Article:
While Russia has openly taunted the US to intervene in Syria, Putin has merely correctly estimated the US’s complacence, rather than legitimately scared off a determined foe. Putin masterfully played off a lack of US political will in order to convince many European US allies that the US was scared.
“So many people in the West were so worried of risking a war with Russia over Syria,” Borshchevskaya said. “That was never going to happen. They don’t want to fight a war with us. They know they can’t win it.”
Russian President Vladimir Putin and Syrian President Bashar Assad.
Russia’s strong and weak at the same time
While Russia projects strength with a raggedy aircraft carrier in Syria and a three-year military campaign that has managed to secure a status quo without definitively beating pockets of unsophisticated rebels, its own people felt the hurt.
Putin’s aggressiveness in dealing with Syria and Ukraine and his links to international instances of Kremlin critics being poisoned have led to sanctions and isolation for Russia, harming its economy.
In August 2018, Putin broke his 2005 promise not to raise the retirement age, reminding many Russians that, because of lower national life expectancies, they could die before seeing a dime of their pensions but had lived to see that money spent in Syria and Ukraine. Mass demonstrations broke out across Russia.
Russia has done well to achieve its limited objective of keeping Assad in power in Syria. But when it comes to protecting Russian lives, the loss of the Il-20 points to a “hugely embarrassing” trend of Putin failing his people, Borshchevskaya said.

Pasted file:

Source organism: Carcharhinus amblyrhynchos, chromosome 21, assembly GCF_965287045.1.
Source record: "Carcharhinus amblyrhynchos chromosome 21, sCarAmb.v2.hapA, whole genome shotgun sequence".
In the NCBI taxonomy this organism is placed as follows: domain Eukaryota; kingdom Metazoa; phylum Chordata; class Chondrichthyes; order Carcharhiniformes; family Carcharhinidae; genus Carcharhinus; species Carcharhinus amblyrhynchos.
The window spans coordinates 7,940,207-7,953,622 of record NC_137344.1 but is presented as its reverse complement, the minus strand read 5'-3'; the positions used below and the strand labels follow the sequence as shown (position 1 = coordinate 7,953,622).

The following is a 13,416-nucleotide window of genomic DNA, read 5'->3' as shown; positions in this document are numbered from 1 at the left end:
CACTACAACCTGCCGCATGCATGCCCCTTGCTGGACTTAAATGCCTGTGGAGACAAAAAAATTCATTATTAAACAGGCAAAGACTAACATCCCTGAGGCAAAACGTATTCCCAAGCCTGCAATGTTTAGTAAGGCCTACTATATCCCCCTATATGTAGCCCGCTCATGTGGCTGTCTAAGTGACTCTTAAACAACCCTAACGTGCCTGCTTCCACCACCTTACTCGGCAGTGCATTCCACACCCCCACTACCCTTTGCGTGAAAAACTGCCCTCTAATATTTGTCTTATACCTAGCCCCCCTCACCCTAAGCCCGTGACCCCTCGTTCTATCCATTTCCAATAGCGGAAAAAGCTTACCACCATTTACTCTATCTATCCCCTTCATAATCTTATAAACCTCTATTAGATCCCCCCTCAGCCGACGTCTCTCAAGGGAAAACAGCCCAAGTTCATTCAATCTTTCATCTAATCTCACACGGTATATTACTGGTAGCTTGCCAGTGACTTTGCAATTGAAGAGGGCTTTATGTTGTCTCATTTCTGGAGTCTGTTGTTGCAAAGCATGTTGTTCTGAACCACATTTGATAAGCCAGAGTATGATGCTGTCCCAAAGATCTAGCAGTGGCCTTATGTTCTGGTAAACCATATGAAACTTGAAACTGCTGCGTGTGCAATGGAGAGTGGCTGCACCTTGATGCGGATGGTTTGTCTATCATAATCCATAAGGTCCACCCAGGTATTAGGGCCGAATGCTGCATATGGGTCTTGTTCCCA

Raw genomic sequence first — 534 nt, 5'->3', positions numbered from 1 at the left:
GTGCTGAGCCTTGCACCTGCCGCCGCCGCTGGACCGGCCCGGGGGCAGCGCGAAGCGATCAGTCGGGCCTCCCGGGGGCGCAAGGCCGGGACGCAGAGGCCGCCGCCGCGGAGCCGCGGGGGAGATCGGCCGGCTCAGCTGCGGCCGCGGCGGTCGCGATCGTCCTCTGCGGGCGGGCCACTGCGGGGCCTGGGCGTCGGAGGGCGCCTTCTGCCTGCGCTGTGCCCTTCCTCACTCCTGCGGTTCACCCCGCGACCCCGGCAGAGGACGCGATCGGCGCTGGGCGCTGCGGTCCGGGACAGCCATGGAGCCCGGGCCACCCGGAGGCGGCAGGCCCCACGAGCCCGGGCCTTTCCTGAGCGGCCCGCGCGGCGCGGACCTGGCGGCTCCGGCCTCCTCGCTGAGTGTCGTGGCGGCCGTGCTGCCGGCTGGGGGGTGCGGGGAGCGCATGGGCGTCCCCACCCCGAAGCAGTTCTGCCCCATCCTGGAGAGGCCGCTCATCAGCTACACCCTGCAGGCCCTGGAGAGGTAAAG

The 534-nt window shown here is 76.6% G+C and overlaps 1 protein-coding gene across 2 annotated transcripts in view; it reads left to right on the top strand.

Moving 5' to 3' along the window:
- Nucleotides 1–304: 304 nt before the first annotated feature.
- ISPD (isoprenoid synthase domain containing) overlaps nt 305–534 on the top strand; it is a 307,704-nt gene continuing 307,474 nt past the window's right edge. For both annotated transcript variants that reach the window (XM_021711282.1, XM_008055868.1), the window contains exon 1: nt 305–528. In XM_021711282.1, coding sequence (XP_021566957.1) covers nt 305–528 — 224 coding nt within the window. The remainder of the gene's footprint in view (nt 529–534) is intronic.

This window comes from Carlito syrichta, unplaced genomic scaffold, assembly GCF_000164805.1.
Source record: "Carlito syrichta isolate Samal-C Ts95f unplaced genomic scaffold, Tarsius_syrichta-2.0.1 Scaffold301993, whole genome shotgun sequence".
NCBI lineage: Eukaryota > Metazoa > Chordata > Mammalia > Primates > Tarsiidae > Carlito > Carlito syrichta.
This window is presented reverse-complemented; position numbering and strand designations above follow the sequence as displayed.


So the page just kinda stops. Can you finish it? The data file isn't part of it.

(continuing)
This article originally appeared on Business Insider. Follow @BusinessInsider on Twitter.
When the cheers of the viral military homecomings have dissipated and the videos stop playing, real life begins. Netflix’s new documentary, Father Soldier Son, pulls back the curtain and brings the viewer into the reality of the military family and the devastating cost of a 20-year war.
The public perception of a military service member leans toward words like heroic and exceptional. But they are human beings with real struggles as they live with the aftereffects of their commitment to this country. Father Soldier Son reveals that to the public. To create the documentary, two journalists from The New York Times spent 10 years (yes, 10 years) following American soldier Brian Eisch and his family.
What initially began as a film to document a battalion’s year-long deployment in 2010 during a troop surge evolved into an unexpected new project for directors Leslye Davis and Catrin Einhorn.
“We really wanted to tell the stories of American soldiers and Brian was just one of many [in that deployment]. But his kids were just so captivating and they spoke with such honesty, openness and emotion about what they were going through. They really stuck with us,” Einhorn explained.
The documentary begins with Eisch’s sons, Issac and Joey. They share their feelings about their dad being deployed overseas and their deep fears for his safety. This is another unique perspective of this film; the public is given a glimpse of how deployment impacts military children.